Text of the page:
In the immediate post-war era, returning GIs and the American public was eager to return to normal life. The Big Three automakers struggled to keep pace with demand, especially with a shortage of raw materials. Chrysler had a bit of a head start in the styling department, as Chrysler Corporation General Manager David Wallace had conceived the wood-bodied Town & Country in 1941 as an upscale production-based automobile that could attract wealthy buyers to Chrysler showrooms. It was neither sedan nor a station wagon but had a fastback profile with twin-hinged ‘barn doors’ at the rear. It was a sophisticated automobile that was elegant enough for the city and chauffeur driving, yet utilitarian for country living. The wood-bodied, barrel-back sedan was part of the six-cylinder Royal line and was the precursor to future wood-bodied Chrysler models.
The wagon body style was originally developed in the 1920s as an inexpensive way to transport people, luggage, and materials. Mr. Wallace envisioned these wood-bodied cars to mimic the basic lines of contemporary Chrysler steel-bodied sedans, yet with greater luxury, quality, refinement, and panache. They were constructed in a similar fashion to pre-war station wagons which were often utility vehicles cataloged in the manufacturers’ commercial lines. During the 1930s, the style was refined and developed a certain vogue as prestigious manufacturers such as Packard and Chrysler began adding them to their catalogs.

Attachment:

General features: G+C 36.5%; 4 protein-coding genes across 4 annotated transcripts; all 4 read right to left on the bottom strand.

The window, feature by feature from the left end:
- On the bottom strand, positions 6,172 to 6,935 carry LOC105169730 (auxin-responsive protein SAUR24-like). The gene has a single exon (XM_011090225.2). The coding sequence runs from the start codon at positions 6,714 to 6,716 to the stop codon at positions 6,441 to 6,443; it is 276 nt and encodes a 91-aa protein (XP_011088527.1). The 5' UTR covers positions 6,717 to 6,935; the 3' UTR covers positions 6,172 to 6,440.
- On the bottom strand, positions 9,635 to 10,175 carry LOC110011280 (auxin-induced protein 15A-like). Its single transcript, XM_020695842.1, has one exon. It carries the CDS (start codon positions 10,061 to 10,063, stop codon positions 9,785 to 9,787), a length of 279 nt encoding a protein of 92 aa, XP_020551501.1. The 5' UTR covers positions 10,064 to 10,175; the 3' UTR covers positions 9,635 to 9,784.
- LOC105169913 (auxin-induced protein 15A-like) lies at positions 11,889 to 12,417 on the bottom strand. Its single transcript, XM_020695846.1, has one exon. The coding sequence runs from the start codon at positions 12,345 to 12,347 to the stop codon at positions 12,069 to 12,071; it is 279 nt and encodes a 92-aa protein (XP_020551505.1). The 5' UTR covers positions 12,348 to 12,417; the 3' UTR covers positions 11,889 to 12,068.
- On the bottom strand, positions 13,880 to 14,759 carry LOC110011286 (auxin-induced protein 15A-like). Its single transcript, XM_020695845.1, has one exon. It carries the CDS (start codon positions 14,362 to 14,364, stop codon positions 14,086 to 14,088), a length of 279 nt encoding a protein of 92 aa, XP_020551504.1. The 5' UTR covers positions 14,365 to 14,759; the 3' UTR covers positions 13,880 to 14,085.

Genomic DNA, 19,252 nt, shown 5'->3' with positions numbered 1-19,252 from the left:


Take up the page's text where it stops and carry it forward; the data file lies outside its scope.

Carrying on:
The Chrysler product was built using structural wood of white ash with contrasting panels of rich Honduran mahogany. The wooden body parts were supplied by Pekin Wood Products from Helena, Arkansas, that were then shipped to Chrysler’s Jefferson Avenue plant in Detroit for final fitment and assembly. The wooden framing was built from straight-grained ash, and then hand fit, as every compound curve and wood-to-metal interface had to be created by hand. The roof, however, remained solid steel.
Nearly 2,000 examples were built in 1941 and 1942. When production resumed in the post-war era, a range of five body styles was planned for 1946, the sedan-wagon was eliminated, and a brochure advertised two- and four-door sedans, a three-passenger roadster, and both hardtop and soft-top convertibles. However, only a conventional trunk-back sedan and an eight-cylinder convertible coupe ever made it into production. Most of the production sedans were Windsor sixes and the convertibles were New Yorker eights. A total of 100 long-wheelbase eight-cylinder sedans were built, with the remaining examples being six-cylinder cars on the shorter Windsor wheelbase. The convertible was built on the 127.5-inch wheelbase of the New Yorker and came with its engine, a five-main-bearing 135 brake horsepower straight-eight engine, Prestomatic Fluid Drive transmission, and an electric clock.
Although annual production totals were not recorded, a total of 8,368 New Yorker Town and Country convertibles were built. When the second-series 1949 line was introduced wearing a new design, it dropped the Town and Country sedan. In 1950, the model became an eight-cylinder hardtop coupe with painted metal insert panels. The ‘Town and Country’ name would be used by Chrysler for a long succession of steel-bodied station wagons and minivans.